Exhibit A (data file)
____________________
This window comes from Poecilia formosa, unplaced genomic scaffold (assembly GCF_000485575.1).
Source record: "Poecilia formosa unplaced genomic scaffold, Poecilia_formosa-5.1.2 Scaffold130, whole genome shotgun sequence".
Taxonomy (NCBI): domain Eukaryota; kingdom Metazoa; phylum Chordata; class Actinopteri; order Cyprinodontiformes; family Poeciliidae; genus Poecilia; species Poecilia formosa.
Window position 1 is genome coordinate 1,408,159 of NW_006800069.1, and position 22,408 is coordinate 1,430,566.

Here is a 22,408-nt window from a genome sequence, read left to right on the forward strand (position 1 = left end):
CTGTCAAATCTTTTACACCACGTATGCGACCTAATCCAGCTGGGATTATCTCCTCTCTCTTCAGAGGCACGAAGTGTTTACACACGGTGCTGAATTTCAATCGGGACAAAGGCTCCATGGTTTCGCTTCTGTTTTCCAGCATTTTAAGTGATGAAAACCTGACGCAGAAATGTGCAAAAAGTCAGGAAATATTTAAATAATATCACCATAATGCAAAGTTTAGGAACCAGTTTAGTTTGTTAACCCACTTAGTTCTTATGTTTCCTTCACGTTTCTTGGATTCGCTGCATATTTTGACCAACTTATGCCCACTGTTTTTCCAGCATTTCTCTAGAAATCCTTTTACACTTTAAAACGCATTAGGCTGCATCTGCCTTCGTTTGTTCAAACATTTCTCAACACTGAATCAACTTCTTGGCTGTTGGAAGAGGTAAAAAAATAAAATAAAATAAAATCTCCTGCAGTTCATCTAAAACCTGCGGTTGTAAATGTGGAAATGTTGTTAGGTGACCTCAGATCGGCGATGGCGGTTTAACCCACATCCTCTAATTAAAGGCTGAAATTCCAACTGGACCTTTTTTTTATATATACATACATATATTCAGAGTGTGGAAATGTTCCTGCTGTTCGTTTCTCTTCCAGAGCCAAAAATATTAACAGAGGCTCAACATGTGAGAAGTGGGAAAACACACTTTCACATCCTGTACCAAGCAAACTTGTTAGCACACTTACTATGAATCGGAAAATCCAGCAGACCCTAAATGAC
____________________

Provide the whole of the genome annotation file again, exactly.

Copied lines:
This window comes from Poecilia formosa, unplaced genomic scaffold (assembly GCF_000485575.1).
Source record: "Poecilia formosa unplaced genomic scaffold, Poecilia_formosa-5.1.2 Scaffold130, whole genome shotgun sequence".
Taxonomy (NCBI): domain Eukaryota; kingdom Metazoa; phylum Chordata; class Actinopteri; order Cyprinodontiformes; family Poeciliidae; genus Poecilia; species Poecilia formosa.
Window position 1 is genome coordinate 1,408,159 of NW_006800069.1, and position 22,408 is coordinate 1,430,566.

Here is a 22,408-nt window from a genome sequence, read left to right on the forward strand (position 1 = left end):
CTGTCAAATCTTTTACACCACGTATGCGACCTAATCCAGCTGGGATTATCTCCTCTCTCTTCAGAGGCACGAAGTGTTTACACACGGTGCTGAATTTCAATCGGGACAAAGGCTCCATGGTTTCGCTTCTGTTTTCCAGCATTTTAAGTGATGAAAACCTGACGCAGAAATGTGCAAAAAGTCAGGAAATATTTAAATAATATCACCATAATGCAAAGTTTAGGAACCAGTTTAGTTTGTTAACCCACTTAGTTCTTATGTTTCCTTCACGTTTCTTGGATTCGCTGCATATTTTGACCAACTTATGCCCACTGTTTTTCCAGCATTTCTCTAGAAATCCTTTTACACTTTAAAACGCATTAGGCTGCATCTGCCTTCGTTTGTTCAAACATTTCTCAACACTGAATCAACTTCTTGGCTGTTGGAAGAGGTAAAAAAATAAAATAAAATAAAATCTCCTGCAGTTCATCTAAAACCTGCGGTTGTAAATGTGGAAATGTTGTTAGGTGACCTCAGATCGGCGATGGCGGTTTAACCCACATCCTCTAATTAAAGGCTGAAATTCCAACTGGACCTTTTTTTTATATATACATACATATATTCAGAGTGTGGAAATGTTCCTGCTGTTCGTTTCTCTTCCAGAGCCAAAAATATTAACAGAGGCTCAACATGTGAGAAGTGGGAAAACACACTTTCACATCCTGTACCAAGCAAACTTGTTAGCACACTTACTATGAATCGGAAAATCCAGCAGACCCTAAATGAC